The sun was out last week. It’s February 1, and I came thiiiiiis close to putting my coats away. Like away away, in a box labeled “seasonal” so I could shove them behind that box of VHS tapes that I still can’t part with even though we don’t have a VCR. (What tapes are those you wonder? I’m glad I assumed you asked, The Wedding Singer, She’s All That starring Freddie Prinze Jr., LA Confidential, the two-tape set of Titanic, and every episode of Twin Peaks,…of course.)

This weather hiccup is an annual occurrence in California. There are a few days every winter that are a total tease – where you get sunshine and warmth and those precious opportunities to push the button in the car that says “AC.”

Then of course, it rained this weekend. I was working on the church patio signing folks up for this and that, and trying to cheerfully answer questions while futilely attempting to convince Zach that animal crackers are in fact cookies, and not crackers.

My darling husband, on his way into church at the crack of dawn, and on his birthday no less, called to let me know that it was raining, and I should dress accordingly – he’s good that way. So, I brought my rain coat. It’s not a fancy church rain coat, with a belt and adorable buttons. It’s a legit waterproof raincoat meant for outdoorsy people (hey, I know some outdoorsy people), with a hood that was built to cover my entire head. It also has HyVent, which I assume is revolutionary coat technology invented in a lab complete with a mock church patio where they create multiple weather scenarios, specifically to keep me comfortable in inclement outdoor greeting situations.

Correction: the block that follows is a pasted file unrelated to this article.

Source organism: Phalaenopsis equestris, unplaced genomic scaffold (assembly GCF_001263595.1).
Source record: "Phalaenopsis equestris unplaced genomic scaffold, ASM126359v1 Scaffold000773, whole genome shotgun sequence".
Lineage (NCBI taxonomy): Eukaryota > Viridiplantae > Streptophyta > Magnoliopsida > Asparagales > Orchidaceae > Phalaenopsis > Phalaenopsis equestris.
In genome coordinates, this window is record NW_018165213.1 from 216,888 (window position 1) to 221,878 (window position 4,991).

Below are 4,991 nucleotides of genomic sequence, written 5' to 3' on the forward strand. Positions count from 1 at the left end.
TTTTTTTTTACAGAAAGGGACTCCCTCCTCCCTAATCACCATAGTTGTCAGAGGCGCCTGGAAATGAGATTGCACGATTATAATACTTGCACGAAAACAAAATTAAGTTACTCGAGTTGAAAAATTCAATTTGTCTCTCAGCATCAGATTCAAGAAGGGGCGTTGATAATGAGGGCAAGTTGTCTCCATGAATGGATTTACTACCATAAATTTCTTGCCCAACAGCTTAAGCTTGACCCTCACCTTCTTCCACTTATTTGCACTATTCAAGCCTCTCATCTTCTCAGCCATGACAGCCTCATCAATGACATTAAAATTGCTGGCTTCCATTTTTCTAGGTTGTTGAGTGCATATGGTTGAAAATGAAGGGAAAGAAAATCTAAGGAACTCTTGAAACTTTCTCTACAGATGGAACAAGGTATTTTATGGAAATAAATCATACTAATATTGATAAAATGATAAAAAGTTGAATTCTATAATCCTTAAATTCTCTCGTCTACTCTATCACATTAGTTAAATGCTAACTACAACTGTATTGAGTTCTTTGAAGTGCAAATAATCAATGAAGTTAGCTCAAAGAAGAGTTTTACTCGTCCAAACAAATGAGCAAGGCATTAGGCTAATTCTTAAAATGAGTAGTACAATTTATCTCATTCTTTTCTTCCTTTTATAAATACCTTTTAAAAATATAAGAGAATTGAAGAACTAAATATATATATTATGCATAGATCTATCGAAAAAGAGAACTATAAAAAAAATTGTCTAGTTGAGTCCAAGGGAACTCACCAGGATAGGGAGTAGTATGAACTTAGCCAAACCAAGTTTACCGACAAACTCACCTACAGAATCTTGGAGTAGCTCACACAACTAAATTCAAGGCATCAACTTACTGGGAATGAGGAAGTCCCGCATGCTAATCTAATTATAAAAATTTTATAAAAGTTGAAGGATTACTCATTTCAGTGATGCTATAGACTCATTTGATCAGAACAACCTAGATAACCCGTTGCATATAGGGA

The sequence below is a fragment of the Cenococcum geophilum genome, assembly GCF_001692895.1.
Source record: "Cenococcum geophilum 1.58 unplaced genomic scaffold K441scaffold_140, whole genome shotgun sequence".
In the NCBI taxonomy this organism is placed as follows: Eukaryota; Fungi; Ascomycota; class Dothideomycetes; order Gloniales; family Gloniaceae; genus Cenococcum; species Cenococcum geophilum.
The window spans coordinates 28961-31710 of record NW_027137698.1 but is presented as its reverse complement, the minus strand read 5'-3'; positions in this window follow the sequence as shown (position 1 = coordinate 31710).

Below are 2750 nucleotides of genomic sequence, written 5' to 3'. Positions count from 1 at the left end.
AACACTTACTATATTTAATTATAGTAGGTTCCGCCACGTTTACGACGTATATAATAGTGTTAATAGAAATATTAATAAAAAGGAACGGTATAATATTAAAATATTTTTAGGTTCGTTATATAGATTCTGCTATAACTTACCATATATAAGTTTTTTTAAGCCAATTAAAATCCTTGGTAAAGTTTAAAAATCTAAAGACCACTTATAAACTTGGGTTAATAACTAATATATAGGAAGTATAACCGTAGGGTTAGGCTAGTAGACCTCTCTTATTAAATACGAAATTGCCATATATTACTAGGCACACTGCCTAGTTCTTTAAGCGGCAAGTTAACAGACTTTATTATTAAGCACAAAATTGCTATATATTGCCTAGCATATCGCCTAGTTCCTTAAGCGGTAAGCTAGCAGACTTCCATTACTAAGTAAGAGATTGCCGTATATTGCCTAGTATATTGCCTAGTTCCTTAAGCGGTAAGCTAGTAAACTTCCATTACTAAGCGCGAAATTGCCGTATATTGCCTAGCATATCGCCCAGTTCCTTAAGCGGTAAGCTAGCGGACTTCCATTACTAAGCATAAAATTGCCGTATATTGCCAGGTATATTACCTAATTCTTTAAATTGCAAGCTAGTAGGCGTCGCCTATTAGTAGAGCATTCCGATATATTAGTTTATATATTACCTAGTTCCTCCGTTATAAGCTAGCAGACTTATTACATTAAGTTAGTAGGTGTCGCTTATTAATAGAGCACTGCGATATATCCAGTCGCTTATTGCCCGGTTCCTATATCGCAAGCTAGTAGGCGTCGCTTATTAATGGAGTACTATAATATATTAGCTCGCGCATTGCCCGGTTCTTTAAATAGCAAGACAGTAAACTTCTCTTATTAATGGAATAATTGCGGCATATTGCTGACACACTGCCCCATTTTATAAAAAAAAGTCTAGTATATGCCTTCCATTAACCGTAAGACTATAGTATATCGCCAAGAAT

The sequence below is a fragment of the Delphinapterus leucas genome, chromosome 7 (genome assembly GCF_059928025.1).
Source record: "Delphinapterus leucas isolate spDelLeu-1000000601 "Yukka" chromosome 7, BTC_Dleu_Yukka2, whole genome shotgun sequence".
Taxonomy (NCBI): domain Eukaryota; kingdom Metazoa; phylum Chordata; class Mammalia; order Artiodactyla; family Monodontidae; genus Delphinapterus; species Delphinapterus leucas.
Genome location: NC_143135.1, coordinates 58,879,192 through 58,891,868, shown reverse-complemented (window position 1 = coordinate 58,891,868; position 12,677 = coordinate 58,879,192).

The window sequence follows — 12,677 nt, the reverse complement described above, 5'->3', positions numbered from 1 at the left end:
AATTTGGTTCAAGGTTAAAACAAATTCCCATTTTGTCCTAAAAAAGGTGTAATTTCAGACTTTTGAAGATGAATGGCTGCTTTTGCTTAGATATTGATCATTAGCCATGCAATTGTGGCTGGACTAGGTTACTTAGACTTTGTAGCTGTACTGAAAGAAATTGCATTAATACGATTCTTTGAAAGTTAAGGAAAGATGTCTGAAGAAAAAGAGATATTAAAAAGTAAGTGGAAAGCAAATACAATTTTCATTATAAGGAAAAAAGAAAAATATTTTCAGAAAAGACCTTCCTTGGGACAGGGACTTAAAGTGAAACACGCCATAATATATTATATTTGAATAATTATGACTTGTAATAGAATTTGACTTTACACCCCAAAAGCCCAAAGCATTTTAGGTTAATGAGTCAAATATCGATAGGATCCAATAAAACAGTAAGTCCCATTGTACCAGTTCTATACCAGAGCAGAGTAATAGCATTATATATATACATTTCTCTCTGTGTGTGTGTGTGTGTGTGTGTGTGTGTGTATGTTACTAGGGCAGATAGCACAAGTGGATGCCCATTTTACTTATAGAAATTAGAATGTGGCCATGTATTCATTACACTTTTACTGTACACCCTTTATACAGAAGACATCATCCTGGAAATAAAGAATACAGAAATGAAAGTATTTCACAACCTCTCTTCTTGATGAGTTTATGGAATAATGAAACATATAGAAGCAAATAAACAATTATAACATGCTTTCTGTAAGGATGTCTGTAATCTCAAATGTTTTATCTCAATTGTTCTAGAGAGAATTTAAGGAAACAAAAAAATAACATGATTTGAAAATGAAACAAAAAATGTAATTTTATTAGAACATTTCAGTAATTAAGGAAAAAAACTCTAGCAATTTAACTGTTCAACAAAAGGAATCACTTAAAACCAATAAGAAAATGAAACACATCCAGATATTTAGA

So there I stood, saying hello to the scores of people streaming by, and apparently opening myself open for all kinds of comments about the sturdiness of my gear, my favorite being, “Wow, you look ready for anything!”  Oh, if only that were the case.

Just know that I know that if you actually live in a place where inclement weather conditions like, snow, and sleet and ice are a way of life – you are a stud. In fact the weather headlines for the past few days have included the word “bracing.” When you are bracing yourself for something, it’s usually not good. I can’t say that I was bracing myself for the intermittent showers over the weekend.

I know you have to shovel to get to your car and go the store, and factor in wind chill. I married into a snow dwelling family, I’ve seen this lifestyle in action. I’ve been at their house when snow has collapsed through the skylight, and when you have to cover every inch of skin just to go to the car. I’m guessing though, I was insufferable, asking everybody I came in contact with if they knew that it was 20 below, reminding them I was from California and adorably new to this. I of course called my parents to report the temperature and the the good news that, in spite of the catastrophic sounding temperature, I had in fact, survived the day.

Today, more than a 1/3 of the country will get a snow day, and you might be one of them. I know you have snowblowers and bigger jackets and warmer boots and shovels and scrapers. Good for you! And I mean that in a serious, non-smart-alecky way. Snow and ice living is hard, and treacherous. I am more than happy to give credit where credit is due…and it is due to you, my tougher, less whiny, and far hardier friends. I totally own my weather wussiness.